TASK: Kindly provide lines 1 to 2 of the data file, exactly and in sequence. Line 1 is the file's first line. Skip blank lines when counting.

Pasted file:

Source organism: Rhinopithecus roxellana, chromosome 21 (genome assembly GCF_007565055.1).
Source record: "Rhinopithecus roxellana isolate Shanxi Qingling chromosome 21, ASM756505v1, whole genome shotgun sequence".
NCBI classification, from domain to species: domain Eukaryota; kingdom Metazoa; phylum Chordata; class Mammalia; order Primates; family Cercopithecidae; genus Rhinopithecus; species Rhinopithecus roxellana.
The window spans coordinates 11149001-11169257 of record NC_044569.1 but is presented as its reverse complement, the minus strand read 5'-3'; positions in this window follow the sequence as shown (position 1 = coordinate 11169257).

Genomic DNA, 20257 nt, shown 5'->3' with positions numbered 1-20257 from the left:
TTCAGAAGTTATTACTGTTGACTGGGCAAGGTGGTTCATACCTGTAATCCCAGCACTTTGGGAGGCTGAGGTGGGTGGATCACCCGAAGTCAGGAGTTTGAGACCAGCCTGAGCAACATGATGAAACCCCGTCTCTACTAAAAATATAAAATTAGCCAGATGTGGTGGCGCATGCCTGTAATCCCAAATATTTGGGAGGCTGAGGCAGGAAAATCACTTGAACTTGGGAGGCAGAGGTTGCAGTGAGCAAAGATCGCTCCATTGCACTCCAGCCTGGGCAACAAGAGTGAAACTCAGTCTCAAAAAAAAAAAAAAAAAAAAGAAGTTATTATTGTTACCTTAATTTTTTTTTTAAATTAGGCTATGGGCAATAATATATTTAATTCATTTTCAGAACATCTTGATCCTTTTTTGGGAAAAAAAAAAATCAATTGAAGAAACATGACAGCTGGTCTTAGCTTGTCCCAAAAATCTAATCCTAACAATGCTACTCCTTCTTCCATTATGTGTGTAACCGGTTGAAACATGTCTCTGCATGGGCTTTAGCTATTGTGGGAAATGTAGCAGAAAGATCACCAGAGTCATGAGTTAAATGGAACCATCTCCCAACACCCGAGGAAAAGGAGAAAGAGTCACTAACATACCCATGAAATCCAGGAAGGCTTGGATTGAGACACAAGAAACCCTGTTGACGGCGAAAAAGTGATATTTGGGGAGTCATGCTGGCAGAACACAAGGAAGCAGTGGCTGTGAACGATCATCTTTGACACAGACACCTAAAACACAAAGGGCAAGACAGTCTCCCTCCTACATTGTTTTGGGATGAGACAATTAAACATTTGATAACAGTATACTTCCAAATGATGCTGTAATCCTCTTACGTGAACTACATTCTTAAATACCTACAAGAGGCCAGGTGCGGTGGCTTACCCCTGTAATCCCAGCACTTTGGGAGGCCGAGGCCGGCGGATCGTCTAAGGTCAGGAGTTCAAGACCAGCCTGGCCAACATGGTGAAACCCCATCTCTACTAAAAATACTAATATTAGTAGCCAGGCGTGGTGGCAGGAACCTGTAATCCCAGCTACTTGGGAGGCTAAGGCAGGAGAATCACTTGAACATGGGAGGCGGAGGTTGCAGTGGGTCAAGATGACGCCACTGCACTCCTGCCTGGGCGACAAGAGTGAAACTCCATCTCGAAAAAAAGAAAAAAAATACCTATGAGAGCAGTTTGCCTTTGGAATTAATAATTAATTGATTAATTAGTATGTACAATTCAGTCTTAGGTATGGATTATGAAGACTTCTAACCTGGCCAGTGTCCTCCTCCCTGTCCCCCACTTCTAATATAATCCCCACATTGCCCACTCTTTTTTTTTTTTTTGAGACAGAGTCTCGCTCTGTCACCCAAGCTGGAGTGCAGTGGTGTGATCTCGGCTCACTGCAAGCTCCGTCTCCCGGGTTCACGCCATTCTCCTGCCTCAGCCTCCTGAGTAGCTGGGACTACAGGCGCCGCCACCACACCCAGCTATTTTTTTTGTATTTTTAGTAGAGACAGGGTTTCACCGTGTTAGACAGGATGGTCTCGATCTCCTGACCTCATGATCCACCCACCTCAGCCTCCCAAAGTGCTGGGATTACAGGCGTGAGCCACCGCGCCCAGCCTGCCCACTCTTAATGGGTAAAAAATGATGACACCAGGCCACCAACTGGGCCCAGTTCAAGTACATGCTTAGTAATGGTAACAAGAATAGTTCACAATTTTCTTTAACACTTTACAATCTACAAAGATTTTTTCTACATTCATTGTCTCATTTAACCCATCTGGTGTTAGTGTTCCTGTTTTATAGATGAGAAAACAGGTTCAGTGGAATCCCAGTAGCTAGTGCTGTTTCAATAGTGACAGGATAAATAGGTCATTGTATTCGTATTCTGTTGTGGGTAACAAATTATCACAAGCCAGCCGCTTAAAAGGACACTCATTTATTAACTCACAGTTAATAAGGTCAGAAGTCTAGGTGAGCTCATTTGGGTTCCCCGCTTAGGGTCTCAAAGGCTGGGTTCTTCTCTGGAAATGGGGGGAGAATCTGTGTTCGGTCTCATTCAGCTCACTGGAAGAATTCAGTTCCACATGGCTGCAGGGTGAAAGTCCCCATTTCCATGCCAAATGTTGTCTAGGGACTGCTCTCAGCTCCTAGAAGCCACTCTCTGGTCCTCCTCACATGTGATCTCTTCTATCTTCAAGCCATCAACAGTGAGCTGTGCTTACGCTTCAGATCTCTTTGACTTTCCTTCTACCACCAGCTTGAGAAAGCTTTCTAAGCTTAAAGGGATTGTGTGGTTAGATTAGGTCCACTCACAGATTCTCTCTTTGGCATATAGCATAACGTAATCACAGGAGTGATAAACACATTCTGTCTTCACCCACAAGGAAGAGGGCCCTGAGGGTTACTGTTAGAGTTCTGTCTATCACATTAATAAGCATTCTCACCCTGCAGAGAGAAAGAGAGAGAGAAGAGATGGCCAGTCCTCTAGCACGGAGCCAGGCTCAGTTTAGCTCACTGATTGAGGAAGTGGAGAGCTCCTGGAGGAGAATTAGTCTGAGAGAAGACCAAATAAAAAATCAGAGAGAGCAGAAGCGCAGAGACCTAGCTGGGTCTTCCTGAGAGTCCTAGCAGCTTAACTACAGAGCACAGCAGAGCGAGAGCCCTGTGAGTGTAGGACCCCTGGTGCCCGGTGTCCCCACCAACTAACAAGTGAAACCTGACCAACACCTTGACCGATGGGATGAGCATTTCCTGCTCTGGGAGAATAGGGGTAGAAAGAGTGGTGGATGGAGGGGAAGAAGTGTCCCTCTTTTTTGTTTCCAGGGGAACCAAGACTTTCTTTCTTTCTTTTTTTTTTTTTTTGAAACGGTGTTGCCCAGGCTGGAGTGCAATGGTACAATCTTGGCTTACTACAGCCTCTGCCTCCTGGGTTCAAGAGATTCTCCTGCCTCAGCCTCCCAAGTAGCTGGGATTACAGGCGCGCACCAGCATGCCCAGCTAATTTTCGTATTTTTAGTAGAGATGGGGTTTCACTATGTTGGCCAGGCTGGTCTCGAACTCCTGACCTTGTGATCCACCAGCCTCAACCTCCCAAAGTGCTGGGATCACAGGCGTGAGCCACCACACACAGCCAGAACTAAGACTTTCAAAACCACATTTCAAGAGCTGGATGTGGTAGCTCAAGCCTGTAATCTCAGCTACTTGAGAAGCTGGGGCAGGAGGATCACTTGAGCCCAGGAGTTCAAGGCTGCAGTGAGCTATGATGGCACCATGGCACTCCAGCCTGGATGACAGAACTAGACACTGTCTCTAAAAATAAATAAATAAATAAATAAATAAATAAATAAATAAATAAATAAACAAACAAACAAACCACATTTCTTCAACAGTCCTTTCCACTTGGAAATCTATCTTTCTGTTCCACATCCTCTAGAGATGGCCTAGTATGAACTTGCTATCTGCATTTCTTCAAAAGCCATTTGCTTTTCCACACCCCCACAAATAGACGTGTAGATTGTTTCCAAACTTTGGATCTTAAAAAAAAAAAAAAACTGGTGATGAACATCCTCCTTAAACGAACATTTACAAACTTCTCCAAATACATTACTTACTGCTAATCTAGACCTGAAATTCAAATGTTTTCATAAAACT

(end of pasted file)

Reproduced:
Source organism: Rhinopithecus roxellana, chromosome 21 (genome assembly GCF_007565055.1).
Source record: "Rhinopithecus roxellana isolate Shanxi Qingling chromosome 21, ASM756505v1, whole genome shotgun sequence".